Since I'm in Dayton now, working at making the dream of starting a church a reality, I think it's appropriate to post this article for those wanting to know a little more about me. The evolution of our faith can sometimes be a disheartening process. But, as I've allowed Jesus to become more and more at home in my heart, I've learned that this process is also what strengthens our faith the most. Many of us are tempted to run from our faith struggles or our doubt. For me, embracing the beauty of gray and letting go of the black and white has lead to an incredible expansion of my faith. Maybe it can for you as well.

The Beauty of Gray
By Brian Ward

Over the last decade I’ve been on a journey of sorts. This journey hasn’t taken me to distant or exotic lands, but instead through a maze of Christian “stuff.” And for most of this journey, I’ve been just plain worn out. That’s what trudging through a bunch of thoughts and theories, ideas and interpretations, and volumes of systematic theology will do to a person. It can be downright unhealthy. Unfortunately, I took all this “stuff” and turned it into something far more important than it needed to be. I wanted my study of theology to lead to a deep and satisfying love for God, but instead it turned into a nearly impenetrable fortress of beliefs that led to loneliness and isolation.

So, I’ve decided to call it quits. Game over. Goodnight!

OK, not really…but I am changing my ways. I’ve recently found myself reinvigorated on this journey. This refreshing has been fueled by the freeing understanding that I no longer must be “right” all the time. The only promise or guarantee I make now is that I’m not going to figure it all out.

Here’s how it all began.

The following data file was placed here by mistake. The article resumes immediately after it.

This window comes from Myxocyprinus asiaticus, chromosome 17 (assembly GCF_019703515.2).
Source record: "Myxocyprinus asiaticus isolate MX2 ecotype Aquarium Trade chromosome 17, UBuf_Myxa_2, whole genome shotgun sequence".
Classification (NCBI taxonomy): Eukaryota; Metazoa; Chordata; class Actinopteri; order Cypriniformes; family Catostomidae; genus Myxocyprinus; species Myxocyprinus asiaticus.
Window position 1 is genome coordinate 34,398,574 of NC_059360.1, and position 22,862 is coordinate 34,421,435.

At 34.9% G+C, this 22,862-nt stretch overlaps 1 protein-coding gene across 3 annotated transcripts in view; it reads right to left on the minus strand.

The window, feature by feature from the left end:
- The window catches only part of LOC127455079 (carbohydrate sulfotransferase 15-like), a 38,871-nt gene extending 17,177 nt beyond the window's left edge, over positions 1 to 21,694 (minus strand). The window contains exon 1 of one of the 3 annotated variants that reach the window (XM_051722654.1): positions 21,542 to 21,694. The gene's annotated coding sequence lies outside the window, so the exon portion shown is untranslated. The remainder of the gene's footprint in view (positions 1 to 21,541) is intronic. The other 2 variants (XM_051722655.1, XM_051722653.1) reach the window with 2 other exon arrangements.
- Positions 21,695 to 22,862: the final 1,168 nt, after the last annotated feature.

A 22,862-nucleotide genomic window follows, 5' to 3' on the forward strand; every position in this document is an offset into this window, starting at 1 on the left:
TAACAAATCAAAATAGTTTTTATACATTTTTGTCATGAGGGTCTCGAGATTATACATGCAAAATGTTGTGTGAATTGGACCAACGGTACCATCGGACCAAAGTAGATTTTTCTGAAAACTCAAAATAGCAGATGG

Soon after I made the decision to follow Christ as a teen, I quickly started to build my walls of defense to protect my Christianity. Just about everybody in my life, including my immediate family, were non-Christian. So I found myself having to defend my beliefs all the time. In addition, my early Christian years ran parallel to a pre-existing battle in America between liberal and conservative denominations. Philosophical and theological lines were being drawn faster than a Baptist church could boycott Disney. Those were the days when many Christians wouldn’t bat an eye at images of starving African children, but would rally by the thousands to keep the Ten Commandments posted in government buildings. I was one of those people.

Throughout my years at a small Christian college, Dispensationalism, Calvinism, and all sorts of other “isms” found fertile soil in my soul. Learning about God and developing convictions about issues is not a bad thing. But those first few years of college is when I really started to blur the lines between essential and non-essential Christian belief. Then I decided to go to seminary. The graduate institution I chose was renowned in the world of evangelicalism. Now, I thought my seminary years would serve as the ultimate fortress-building experience. But something really strange and annoying happened. My carefully crafted barricades started to crumble. The more I learned, the more I became aware of how much I didn’t understand. It was terribly uncomfortable for someone who prided himself on knowing a lot of stuff.

But I didn’t go down without a fight. I was so determined to keep my fortress of knowledge standing that I became abrasive and exclusive about my theological viewpoints. In the end, this just led to dissatisfaction and despair, and even worse, separation from a multitude of my Jesus-loving brothers and sisters. You see, my conservative evangelical fortress was fantastic at keeping my beautiful boxed-up theology safe, but it did an even better job at keeping God on the outside my life. Soon I would realize that I had taken tools, thoughts, and ideas and elevated them to idol status.